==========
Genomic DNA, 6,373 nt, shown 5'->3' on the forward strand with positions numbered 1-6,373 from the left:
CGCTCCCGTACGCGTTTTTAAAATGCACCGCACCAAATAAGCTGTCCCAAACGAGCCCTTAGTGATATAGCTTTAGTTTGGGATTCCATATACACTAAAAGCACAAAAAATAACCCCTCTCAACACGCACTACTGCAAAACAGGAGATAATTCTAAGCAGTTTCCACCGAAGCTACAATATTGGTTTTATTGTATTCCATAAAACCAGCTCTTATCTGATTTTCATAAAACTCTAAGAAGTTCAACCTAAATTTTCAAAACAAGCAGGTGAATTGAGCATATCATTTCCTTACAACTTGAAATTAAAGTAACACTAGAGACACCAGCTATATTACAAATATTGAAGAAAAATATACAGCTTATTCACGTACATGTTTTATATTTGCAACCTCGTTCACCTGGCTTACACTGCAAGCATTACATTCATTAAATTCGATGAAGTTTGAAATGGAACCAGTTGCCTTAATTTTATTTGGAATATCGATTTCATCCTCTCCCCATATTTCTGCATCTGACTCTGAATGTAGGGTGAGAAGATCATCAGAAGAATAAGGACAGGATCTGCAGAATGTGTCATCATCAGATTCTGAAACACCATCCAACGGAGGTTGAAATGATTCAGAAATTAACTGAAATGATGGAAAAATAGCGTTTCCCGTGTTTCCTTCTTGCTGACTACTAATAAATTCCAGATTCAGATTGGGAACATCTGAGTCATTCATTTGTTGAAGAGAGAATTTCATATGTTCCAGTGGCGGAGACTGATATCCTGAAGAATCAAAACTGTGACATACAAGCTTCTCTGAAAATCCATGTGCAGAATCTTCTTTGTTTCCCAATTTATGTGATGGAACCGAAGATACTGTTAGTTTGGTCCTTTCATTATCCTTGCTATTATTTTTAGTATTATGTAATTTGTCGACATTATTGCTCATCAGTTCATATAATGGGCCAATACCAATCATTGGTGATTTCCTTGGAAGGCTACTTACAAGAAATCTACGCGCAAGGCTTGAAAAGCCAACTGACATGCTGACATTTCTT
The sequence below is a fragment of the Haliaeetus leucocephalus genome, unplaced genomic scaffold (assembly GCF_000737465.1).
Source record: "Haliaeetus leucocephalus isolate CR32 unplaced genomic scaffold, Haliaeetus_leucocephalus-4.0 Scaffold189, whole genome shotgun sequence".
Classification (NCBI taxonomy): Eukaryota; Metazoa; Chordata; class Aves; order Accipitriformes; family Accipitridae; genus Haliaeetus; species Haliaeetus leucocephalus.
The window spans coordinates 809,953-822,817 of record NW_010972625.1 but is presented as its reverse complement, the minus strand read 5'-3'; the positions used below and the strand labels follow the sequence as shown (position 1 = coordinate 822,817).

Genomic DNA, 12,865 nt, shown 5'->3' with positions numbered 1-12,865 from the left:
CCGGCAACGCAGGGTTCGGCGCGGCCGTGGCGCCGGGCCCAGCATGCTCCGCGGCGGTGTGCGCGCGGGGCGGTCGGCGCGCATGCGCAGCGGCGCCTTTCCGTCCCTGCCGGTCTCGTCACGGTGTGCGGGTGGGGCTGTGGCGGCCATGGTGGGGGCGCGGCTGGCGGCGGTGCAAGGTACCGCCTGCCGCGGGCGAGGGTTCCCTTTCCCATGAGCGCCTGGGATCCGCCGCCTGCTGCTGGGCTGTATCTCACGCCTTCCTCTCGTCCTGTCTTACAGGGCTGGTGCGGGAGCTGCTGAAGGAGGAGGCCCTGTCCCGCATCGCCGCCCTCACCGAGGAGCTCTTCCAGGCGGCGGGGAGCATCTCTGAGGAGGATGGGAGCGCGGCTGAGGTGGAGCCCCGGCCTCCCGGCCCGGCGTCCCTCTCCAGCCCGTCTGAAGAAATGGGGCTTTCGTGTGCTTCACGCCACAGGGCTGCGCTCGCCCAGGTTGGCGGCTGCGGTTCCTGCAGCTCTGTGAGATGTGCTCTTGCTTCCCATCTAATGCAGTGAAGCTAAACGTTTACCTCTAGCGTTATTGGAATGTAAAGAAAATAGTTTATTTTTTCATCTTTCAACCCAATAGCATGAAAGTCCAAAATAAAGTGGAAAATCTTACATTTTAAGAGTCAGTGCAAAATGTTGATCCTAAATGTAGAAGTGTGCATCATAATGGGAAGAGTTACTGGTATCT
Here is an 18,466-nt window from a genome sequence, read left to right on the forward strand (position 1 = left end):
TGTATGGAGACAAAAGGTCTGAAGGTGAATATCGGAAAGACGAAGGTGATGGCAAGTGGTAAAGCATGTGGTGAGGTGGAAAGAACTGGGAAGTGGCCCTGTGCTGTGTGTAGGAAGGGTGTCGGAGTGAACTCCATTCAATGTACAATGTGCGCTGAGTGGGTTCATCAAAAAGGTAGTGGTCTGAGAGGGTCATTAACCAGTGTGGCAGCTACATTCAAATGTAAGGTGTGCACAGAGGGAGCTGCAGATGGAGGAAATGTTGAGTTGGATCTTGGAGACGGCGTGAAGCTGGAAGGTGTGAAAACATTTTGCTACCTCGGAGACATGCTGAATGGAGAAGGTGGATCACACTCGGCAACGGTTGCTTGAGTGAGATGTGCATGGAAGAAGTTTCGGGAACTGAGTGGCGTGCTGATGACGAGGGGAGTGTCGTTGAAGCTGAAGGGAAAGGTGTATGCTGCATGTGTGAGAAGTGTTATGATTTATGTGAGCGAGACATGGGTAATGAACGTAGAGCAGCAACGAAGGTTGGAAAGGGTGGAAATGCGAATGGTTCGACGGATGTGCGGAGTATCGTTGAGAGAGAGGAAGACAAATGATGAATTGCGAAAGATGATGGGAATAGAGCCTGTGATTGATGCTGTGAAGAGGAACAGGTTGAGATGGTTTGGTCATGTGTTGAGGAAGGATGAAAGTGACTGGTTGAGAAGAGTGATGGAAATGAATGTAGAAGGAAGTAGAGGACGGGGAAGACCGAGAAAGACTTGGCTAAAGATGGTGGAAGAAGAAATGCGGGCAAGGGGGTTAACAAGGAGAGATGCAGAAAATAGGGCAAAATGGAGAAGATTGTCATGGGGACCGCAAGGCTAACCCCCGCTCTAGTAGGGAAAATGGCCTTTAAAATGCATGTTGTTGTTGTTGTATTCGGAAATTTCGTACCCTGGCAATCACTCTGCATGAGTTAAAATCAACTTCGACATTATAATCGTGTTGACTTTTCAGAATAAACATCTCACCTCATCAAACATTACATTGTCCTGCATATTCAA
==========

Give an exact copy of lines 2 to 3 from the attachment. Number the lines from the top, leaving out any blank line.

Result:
CGCTCCCGTACGCGTTTTTAAAATGCACCGCACCAAATAAGCTGTCCCAAACGAGCCCTTAGTGATATAGCTTTAGTTTGGGATTCCATATACACTAAAAGCACAAAAAATAACCCCTCTCAACACGCACTACTGCAAAACAGGAGATAATTCTAAGCAGTTTCCACCGAAGCTACAATATTGGTTTTATTGTATTCCATAAAACCAGCTCTTATCTGATTTTCATAAAACTCTAAGAAGTTCAACCTAAATTTTCAAAACAAGCAGGTGAATTGAGCATATCATTTCCTTACAACTTGAAATTAAAGTAACACTAGAGACACCAGCTATATTACAAATATTGAAGAAAAATATACAGCTTATTCACGTACATGTTTTATATTTGCAACCTCGTTCACCTGGCTTACACTGCAAGCATTACATTCATTAAATTCGATGAAGTTTGAAATGGAACCAGTTGCCTTAATTTTATTTGGAATATCGATTTCATCCTCTCCCCATATTTCTGCATCTGACTCTGAATGTAGGGTGAGAAGATCATCAGAAGAATAAGGACAGGATCTGCAGAATGTGTCATCATCAGATTCTGAAACACCATCCAACGGAGGTTGAAATGATTCAGAAATTAACTGAAATGATGGAAAAATAGCGTTTCCCGTGTTTCCTTCTTGCTGACTACTAATAAATTCCAGATTCAGATTGGGAACATCTGAGTCATTCATTTGTTGAAGAGAGAATTTCATATGTTCCAGTGGCGGAGACTGATATCCTGAAGAATCAAAACTGTGACATACAAGCTTCTCTGAAAATCCATGTGCAGAATCTTCTTTGTTTCCCAATTTATGTGATGGAACCGAAGATACTGTTAGTTTGGTCCTTTCATTATCCTTGCTATTATTTTTAGTATTATGTAATTTGTCGACATTATTGCTCATCAGTTCATATAATGGGCCAATACCAATCATTGGTGATTTCCTTGGAAGGCTACTTACAAGAAATCTACGCGCAAGGCTTGAAAAGCCAACTGACATGCTGACATTTCTT
The sequence below is a fragment of the Haliaeetus leucocephalus genome, unplaced genomic scaffold (assembly GCF_000737465.1).